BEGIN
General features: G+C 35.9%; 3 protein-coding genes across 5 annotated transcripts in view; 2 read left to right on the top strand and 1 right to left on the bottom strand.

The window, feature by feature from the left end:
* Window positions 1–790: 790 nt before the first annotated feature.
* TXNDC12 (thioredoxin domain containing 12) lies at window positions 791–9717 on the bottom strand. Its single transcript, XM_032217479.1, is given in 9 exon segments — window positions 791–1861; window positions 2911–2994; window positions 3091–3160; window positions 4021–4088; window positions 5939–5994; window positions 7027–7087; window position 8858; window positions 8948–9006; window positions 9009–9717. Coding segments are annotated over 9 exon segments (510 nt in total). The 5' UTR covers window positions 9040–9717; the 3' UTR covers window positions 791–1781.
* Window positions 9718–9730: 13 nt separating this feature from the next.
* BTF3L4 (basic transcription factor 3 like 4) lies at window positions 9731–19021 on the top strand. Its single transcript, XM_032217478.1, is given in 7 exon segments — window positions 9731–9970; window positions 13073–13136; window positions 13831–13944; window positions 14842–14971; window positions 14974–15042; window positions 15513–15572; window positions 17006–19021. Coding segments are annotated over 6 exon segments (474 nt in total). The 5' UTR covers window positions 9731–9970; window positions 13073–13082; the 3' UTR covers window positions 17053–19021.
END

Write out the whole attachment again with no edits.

General features: G+C 35.9%; 3 protein-coding genes across 5 annotated transcripts in view; 2 read left to right on the top strand and 1 right to left on the bottom strand.

The window, feature by feature from the left end:
* Window positions 1–790: 790 nt before the first annotated feature.
* TXNDC12 (thioredoxin domain containing 12) lies at window positions 791–9717 on the bottom strand. Its single transcript, XM_032217479.1, is given in 9 exon segments — window positions 791–1861; window positions 2911–2994; window positions 3091–3160; window positions 4021–4088; window positions 5939–5994; window positions 7027–7087; window position 8858; window positions 8948–9006; window positions 9009–9717. Coding segments are annotated over 9 exon segments (510 nt in total). The 5' UTR covers window positions 9040–9717; the 3' UTR covers window positions 791–1781.
* Window positions 9718–9730: 13 nt separating this feature from the next.
* BTF3L4 (basic transcription factor 3 like 4) lies at window positions 9731–19021 on the top strand. Its single transcript, XM_032217478.1, is given in 7 exon segments — window positions 9731–9970; window positions 13073–13136; window positions 13831–13944; window positions 14842–14971; window positions 14974–15042; window positions 15513–15572; window positions 17006–19021. Coding segments are annotated over 6 exon segments (474 nt in total). The 5' UTR covers window positions 9731–9970; window positions 13073–13082; the 3' UTR covers window positions 17053–19021.